The Colorado Court of Appeals issued its opinion in Dolan v. Fire & Police Pension Association on Thursday, April 20, 2017.
Firefighter—Injury—Occupational Disability Benefits—Fire and Police Pension Association—Policemen’s and Firemen’s Pension Reform Act—Fire Chief—Amended Complaint.
Dolan joined North Metro Fire Rescue in 1986, and in 2007, he sustained an injury that prevented him from passing the physical tests for firefighting duties. After approximately two years of attempted rehabilitation, North Metro terminated Dolan. Dolan promptly filed for occupational disability benefits with the Fire and Police Pension Association (FPPA).
While working for North Metro, Dolan also worked for the Elk Creek Fire Protection District: he was Elk Creek’s paid fire chief from 1998 through 2003; he returned as a volunteer in 2008; and in 2010, he was again hired as a paid fire chief.
Dolan initially received disability benefits, but these were later revoked based on a finding that because his position at Elk Creek had involved fire protection, he was ineligible for benefits under the Policemen’s and Firemen’s Pension Reform Act (the Act). A hearing officer recommended that Dolan repay the benefits he received after he signed his employment contract with Elk Creek in 2010, and the FPPA’s Board of Director’s (Board) affirmed the recommendation. Dolan filed for C.R.C.P. review of the Board’s decision in district court and also asserted several common law claims against FPPA. The district court affirmed the Board’s decision. Dolan then moved to amend his complaint, which was denied as untimely, and a trial was held on his remaining common law claims. The court found for FPPA and entered final judgment against Dolan.
On appeal, Dolan argued that the Board and the district court misapplied the law in discontinuing his disability benefits because, since his termination from North Metro, he was never re-employed in a position directly involved with the provision of fire protection under the Act. Re-employment in a full-time salaried position that directly involves the provision of fire protection precludes a firefighter from collecting disability benefits. Because Dolan acted in a command capacity at the scenes of fires and accidents, the hearing officer concluded it was not necessary to find that he was involved in “hands on” firefighting or medical care to conclude that his position was directly involved with the provision of fire protection. The Board adopted the hearing officer’s conclusions of fact and law that Dolan’s duties as Elk Creek fire chief directly involved fire protection. Because nothing in the Act suggests that re-employment at a position directly involved with the provision of fire protection must be limited to physically fighting fires, the district court and the Board did not misapply the law in determining that Dolan was no longer eligible for disability benefits after re-employment at Elk Creek.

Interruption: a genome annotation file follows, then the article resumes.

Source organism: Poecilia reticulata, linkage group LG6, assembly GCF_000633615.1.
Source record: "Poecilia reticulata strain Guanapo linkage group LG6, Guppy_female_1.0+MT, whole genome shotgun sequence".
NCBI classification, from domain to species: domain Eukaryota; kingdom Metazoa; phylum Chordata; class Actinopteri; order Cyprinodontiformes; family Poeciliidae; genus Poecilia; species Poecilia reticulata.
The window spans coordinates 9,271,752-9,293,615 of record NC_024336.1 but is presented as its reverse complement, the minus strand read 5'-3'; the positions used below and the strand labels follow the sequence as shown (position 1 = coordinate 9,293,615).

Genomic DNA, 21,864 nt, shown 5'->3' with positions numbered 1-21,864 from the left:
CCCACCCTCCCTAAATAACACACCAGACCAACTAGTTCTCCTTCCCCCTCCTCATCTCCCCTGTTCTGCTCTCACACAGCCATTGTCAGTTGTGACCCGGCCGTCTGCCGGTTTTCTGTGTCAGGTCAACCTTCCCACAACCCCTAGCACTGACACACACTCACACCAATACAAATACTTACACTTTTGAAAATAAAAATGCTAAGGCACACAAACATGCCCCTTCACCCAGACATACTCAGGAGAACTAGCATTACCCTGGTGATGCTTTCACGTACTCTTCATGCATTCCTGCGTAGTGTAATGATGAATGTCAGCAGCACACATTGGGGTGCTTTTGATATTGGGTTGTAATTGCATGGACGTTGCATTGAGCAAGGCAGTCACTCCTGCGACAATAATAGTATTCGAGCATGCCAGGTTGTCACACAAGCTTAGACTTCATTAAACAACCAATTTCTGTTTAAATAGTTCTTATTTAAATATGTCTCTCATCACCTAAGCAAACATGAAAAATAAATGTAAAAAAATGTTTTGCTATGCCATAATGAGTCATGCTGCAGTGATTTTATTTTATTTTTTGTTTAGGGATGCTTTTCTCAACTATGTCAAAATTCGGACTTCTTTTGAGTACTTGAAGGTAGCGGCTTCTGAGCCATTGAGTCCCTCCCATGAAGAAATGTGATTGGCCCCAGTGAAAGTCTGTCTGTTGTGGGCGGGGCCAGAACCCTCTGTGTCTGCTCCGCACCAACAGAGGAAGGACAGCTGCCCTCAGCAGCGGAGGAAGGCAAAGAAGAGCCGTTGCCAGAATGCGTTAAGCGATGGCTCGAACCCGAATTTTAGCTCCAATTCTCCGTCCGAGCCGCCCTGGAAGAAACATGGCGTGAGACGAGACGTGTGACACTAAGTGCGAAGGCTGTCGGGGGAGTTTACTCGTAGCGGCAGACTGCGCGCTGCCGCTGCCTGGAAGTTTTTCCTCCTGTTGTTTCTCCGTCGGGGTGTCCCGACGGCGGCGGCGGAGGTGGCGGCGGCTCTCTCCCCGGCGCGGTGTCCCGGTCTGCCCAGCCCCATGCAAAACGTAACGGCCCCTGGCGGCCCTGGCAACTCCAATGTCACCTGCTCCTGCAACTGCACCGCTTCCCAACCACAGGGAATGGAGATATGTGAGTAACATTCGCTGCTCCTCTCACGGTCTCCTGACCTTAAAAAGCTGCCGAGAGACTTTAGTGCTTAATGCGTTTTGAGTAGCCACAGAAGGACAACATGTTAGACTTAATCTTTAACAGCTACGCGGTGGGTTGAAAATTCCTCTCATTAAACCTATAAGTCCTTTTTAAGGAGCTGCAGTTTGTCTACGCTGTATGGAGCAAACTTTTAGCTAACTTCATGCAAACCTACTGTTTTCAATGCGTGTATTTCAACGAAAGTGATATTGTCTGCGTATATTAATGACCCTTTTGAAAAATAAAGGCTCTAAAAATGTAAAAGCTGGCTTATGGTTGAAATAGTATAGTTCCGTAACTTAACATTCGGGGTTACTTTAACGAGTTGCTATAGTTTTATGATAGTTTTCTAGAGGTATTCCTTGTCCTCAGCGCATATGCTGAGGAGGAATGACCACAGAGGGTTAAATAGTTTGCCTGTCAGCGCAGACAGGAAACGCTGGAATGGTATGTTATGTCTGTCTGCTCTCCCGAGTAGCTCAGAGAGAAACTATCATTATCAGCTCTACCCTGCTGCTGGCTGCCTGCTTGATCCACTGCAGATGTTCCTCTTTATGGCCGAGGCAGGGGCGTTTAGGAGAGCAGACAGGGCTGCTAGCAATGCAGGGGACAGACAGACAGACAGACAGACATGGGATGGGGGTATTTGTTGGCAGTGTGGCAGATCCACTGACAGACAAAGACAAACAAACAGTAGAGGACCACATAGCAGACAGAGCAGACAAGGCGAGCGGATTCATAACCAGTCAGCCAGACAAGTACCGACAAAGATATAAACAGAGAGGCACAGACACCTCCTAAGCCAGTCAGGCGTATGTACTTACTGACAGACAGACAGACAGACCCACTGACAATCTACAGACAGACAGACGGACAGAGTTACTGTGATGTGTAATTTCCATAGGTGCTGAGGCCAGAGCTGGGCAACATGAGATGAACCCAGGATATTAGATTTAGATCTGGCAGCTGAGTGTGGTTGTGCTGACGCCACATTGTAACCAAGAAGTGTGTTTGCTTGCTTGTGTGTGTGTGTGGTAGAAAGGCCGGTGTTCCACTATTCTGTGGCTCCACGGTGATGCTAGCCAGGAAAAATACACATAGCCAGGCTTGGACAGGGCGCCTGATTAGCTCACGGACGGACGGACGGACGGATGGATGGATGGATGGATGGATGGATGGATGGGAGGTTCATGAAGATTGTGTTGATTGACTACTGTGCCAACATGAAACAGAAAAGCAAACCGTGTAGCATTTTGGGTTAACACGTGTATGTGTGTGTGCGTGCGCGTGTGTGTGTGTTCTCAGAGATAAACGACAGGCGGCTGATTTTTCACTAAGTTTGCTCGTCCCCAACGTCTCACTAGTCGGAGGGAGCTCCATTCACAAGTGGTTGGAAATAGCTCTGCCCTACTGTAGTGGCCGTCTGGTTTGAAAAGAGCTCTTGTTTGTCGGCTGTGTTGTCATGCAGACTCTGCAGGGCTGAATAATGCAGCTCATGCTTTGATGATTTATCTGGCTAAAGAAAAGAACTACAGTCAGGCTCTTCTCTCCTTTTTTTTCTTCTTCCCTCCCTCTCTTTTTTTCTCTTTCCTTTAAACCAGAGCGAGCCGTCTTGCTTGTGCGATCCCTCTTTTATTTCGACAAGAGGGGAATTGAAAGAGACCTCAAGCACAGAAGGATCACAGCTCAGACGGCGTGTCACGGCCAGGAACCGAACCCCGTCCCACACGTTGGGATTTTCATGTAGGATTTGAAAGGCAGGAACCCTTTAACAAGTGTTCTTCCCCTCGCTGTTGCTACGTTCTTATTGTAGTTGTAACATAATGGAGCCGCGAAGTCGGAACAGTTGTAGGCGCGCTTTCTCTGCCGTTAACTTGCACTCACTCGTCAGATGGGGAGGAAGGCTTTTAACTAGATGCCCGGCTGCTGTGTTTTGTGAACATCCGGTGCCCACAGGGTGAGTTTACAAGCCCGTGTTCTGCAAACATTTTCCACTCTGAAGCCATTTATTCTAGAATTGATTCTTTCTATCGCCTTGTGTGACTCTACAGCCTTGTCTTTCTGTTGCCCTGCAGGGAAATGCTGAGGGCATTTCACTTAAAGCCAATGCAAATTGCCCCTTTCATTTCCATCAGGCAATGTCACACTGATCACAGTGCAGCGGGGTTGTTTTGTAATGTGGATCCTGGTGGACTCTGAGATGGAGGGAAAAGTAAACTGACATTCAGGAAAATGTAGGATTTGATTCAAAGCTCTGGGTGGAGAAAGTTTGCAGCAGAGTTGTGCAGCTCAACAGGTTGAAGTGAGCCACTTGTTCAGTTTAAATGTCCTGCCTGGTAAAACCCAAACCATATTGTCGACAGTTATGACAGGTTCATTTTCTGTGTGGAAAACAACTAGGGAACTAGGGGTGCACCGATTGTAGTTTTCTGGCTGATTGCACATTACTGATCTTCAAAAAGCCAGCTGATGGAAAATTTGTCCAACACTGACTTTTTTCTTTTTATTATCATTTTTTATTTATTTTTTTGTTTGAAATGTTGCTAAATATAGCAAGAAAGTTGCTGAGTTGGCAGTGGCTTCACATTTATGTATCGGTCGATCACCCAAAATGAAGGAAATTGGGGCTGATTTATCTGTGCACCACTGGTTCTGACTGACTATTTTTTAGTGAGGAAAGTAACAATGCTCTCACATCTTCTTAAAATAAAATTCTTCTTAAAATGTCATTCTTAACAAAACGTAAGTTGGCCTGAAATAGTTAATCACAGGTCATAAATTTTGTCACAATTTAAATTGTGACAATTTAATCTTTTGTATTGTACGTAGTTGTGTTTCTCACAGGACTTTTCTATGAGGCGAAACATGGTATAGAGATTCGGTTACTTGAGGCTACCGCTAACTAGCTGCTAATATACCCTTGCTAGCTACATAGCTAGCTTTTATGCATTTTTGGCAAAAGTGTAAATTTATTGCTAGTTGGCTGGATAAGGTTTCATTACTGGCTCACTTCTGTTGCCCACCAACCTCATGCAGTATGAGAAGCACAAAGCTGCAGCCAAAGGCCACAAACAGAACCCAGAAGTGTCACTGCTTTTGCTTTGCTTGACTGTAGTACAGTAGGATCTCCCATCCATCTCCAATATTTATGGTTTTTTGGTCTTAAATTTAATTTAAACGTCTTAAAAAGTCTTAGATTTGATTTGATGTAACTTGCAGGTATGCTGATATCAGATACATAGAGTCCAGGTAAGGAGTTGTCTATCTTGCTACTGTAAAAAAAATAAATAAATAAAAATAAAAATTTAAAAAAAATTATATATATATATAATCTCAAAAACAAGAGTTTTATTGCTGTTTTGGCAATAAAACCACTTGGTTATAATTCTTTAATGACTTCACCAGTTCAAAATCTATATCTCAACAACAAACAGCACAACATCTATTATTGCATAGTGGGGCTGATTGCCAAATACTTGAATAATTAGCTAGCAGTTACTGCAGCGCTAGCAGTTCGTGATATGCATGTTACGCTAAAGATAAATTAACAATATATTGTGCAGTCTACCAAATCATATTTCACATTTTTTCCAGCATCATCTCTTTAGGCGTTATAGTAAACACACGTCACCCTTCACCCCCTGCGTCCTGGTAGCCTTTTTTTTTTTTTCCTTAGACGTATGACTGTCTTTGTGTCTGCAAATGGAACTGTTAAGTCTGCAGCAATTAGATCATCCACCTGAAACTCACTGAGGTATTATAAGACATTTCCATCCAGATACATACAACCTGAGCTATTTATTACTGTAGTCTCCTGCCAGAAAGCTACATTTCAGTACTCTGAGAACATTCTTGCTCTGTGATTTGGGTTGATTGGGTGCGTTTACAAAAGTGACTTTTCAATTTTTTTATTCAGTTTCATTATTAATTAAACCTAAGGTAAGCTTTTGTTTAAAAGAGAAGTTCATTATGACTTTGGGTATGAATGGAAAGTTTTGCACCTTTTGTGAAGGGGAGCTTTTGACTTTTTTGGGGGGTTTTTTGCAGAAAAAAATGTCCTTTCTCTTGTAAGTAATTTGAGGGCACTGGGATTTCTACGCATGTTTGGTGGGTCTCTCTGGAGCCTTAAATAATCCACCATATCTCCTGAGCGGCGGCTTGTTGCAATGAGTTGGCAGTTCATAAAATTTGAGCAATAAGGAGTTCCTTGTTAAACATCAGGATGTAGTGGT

Dolan also argued that the district court erred in denying his motion to amend his complaint when it determined his claim was untimely. Dolan sought leave to amend his complaint on August 30, 2013, approximately one year after he filed his initial complaint, seven months after the district court initially found in favor of the FPPA, and four months after the district court finalized its C.R.C.P. 106 order. Because Dolan presented the district court with an as-applied challenge to the FPPA regulations, the court correctly determined that claim was time barred by C.R.C.P. 106(b). Further, even if Dolan’s claim presented a facial challenge to the FPPA regulations, the court’s denial of his claim was not error because Dolan failed to show that his delay in bringing the claim was justified.
The judgment was affirmed.
Summary provided courtesy of The Colorado Lawyer.